SBF's Verdict Marks the End of a Crypto Era

by Sam White
  • FTX's Founder, Sam Bankman-Fried, was found guilty of seven charges and will be sentenced in March.
  • The industry is now shifting into greater maturity.
Sam Bankman-Fried
Sam Bankman-Fried
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In an outcome that comes as no surprise to observers, Sam Bankman-Fried, the Founder and former CEO of the now-defunct crypto exchange FTX, has been found guilty on all seven charges that he faced during his trial. As a result, he now potentially faces a maximum prison sentence of 110 years.

Those charges include wire fraud, conspiracy to commit fraud, and conspiracy to commit money laundering. Bankman-Fried will be sentenced on March 28 next year, although he faces a second trial on March 11 for five additional charges.

With the trial concluded, there is a prevailing sense that a chapter has closed, and it prompts reflection on how this impacts the entire cryptocurrency industry. To fully grasp the significance of the past few tumultuous years, it’s essential to delve into the context and surrounding events that led to Bankman-Fried’s downfall.

2020 to 2021: A Crypto Carnival

Bankman-Fried launched FTX in 2019, and the exchange peaked in mid-2021. By then, it had become the third-largest crypto exchange in the world. It had over a million users, while its upper executives were, as is now widely documented, living in otherworldly opulence, and eccentricity, in the Bahamas.

Part of the reason this rapid growth was possible was that as FTX launched, crypto itself was heading towards a manically bullish period, having recovered from the crash of 2018, which happened after the hugely euphoric run-up in prices at the end of 2017.

As unprecedented pandemic measures went into force in 2020, entire populations worldwide found themselves at home, always online, and often with stimulus payments incoming from the government. This occurred in sync with 2020’s Bitcoin halving (a four-year event widely believed to move the BTC price upwards) and suddenly there was a perfect recipe for a surging crypto bull market, with FTX and other platforms reaping substantial returns.

Bitcoin Search Interest
Worldwide Google searches for "bitcoin" surged in 2021.

What’s more, there was a public desire for a respectable exchange that retail investors, often inexperienced with crypto, could place their trust in. Bankman-fried stepped up to ensure that FTX played that role, putting in place celebrity endorsements, acquiring naming rights at what would briefly become the FTX Arena, and running a Super Bowl halftime commercial.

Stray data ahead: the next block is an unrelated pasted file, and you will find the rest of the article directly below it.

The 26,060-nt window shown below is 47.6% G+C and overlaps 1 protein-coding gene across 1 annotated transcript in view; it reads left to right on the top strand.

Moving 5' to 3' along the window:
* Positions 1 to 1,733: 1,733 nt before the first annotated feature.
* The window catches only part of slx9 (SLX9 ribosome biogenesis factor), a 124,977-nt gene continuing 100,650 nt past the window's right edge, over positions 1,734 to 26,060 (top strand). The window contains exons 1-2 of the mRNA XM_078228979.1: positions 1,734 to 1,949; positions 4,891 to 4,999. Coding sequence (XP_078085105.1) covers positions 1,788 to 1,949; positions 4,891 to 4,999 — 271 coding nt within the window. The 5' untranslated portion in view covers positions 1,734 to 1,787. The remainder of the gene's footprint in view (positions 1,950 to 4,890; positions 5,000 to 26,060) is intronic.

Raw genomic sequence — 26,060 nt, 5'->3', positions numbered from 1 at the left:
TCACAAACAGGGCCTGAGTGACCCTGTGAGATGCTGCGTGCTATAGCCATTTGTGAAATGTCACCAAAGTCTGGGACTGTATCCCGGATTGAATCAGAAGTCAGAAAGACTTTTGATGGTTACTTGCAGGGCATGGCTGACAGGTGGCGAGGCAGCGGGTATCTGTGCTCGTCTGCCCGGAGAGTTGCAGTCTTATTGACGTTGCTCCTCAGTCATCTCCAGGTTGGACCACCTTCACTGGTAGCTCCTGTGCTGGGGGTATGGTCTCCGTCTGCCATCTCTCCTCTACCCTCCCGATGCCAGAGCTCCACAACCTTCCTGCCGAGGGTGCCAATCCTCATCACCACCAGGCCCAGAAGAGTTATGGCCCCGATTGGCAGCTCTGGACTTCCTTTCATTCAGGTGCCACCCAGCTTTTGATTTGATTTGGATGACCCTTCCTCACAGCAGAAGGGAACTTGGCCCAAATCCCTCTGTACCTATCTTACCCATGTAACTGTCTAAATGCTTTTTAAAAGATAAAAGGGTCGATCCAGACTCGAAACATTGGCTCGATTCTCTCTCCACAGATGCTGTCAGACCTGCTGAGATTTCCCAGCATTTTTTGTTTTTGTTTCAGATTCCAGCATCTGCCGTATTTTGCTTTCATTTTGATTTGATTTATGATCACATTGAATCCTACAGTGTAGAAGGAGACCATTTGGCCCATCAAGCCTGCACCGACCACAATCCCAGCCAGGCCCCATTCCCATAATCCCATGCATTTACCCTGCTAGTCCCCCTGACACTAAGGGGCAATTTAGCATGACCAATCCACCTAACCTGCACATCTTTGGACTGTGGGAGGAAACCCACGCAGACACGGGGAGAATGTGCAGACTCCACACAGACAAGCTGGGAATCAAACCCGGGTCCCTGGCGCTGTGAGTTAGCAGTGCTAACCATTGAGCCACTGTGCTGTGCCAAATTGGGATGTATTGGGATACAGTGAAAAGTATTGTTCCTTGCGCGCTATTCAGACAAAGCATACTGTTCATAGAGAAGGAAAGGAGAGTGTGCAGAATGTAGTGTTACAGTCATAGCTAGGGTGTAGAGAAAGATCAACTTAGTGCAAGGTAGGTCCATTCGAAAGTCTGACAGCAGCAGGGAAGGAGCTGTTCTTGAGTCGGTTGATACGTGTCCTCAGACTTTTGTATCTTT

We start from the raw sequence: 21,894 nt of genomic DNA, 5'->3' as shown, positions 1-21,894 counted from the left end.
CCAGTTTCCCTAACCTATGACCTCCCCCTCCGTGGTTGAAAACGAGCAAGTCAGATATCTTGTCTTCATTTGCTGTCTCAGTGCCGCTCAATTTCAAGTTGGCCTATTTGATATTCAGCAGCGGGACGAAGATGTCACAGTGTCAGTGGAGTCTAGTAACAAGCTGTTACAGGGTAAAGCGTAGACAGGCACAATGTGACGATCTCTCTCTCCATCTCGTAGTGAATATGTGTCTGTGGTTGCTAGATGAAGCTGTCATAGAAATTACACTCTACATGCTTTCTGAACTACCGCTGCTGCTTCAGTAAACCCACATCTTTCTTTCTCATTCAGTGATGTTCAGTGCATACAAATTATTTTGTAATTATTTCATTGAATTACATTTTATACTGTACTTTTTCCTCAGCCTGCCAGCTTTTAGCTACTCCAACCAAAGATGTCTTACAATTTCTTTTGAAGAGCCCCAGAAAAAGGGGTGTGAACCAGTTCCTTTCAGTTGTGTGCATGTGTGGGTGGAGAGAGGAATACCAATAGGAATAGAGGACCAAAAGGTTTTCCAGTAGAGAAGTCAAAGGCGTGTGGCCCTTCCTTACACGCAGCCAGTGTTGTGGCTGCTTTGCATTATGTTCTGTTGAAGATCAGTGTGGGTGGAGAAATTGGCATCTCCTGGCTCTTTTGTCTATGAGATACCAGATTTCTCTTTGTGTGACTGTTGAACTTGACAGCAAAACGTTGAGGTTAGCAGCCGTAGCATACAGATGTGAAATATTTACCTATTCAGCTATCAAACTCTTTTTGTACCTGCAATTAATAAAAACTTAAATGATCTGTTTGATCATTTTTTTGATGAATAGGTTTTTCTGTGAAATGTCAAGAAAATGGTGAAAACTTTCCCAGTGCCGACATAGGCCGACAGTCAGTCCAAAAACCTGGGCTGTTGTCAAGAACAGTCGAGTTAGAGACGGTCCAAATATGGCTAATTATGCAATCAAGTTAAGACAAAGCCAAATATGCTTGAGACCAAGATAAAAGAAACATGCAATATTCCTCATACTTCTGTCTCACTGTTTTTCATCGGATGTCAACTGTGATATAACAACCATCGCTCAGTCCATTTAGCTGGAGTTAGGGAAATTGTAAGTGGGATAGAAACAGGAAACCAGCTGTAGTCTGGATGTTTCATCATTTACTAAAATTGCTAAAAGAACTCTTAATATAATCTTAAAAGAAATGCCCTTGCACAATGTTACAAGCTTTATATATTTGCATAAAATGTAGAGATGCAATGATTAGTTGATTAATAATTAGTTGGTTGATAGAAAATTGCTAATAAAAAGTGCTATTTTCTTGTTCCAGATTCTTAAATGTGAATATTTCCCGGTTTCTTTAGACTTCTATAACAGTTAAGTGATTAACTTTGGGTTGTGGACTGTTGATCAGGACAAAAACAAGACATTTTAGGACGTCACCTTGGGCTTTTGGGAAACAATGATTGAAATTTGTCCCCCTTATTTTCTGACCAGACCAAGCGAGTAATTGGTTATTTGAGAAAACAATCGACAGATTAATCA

And, as for Bankman-Fried himself, he projected the role of disarmingly casual tech altruist: safely nerdish but visionary, or depicted as a genius who simply wanted to make society better, and make FTX’s users wealthier in the process. His hair was messy, he wore shorts, he claimed to drive a Toyota Corolla despite his riches, and he even advocated a supposedly world-changing brand of practical philosophy called Effective Altruism.

In addition, he generously contributed a significant portion of the funds he had available through FTX to politicians from both sides of the American political spectrum, thereby gaining influence and once more enhancing his political credibility.

The Crashes and Crises of 2022

In 2022, the exuberance around crypto that had propelled Bitcoin and other protocols to new all-time highs by late 2021 rapidly gave way to an industry-wide collapse, partly as a result of rising interest rates but fueled in a destructive feedback loop by the failure of Terra/Luna, and the collapse of crypto hedge fund Three Arrows Capital and lending protocol Celsius. Perhaps the most devastating blow occurred when FTX, a prominent player in the crypto space, filed for bankruptcy that November.

Remarkably, these shocks to the crypto system have resulted in four highly prominent individuals being arrested: not only Bankman-Fried but also Alex Mashinsky of Celsius on various counts of fraud and conspiracy; Do Kwon, the Co-Founder of Terra/Luna and creator Terraform Labs, now jailed in Montenegro for document forgery; and Su Zhu of Three Arrows Capital for failing to cooperate with bankruptcy proceedings in Singapore.

The End of an Era in Crypto?

The end of the SBF trial looks as though it may also mark the end of an era in crypto, indicating that the industry can never return to its wildest pioneer phase, or the attendant eccentricities and risks. That the jury verdict coincides with functioning regulatory frameworks being worked out worldwide, and even beginning to be put in place, only emphasizes the shift taking place.

Moreover, Bankman-Fried’s sentencing date, next March, looks like it might roughly coincide with the arrival of spot BTC ETFs, should they be approved. While we shouldn’t look for symbolism too much, one can’t help but detect that these changes in the landscape are happening all around the same time.

Crypto has been dominated in public, throughout its short history, by a series of flamboyant characters who sometimes push eccentricity to the extremes, or in Bankman-Fried’s case, into the realms of serious criminality. While we shouldn’t expect such participants to disappear entirely, on a stage to which sober corporate entities such as BlackRock are now entering, there will likely be fewer opportunities for another Bankman-Fried-like character to wrest temporary control of the story.

If the institutions are coming, then the game will change, and if you were on the front lines of crypto between 2019 and 2023, you got a close-up view of a clattering, one-of-a-kind spectacle that was truly of its moment.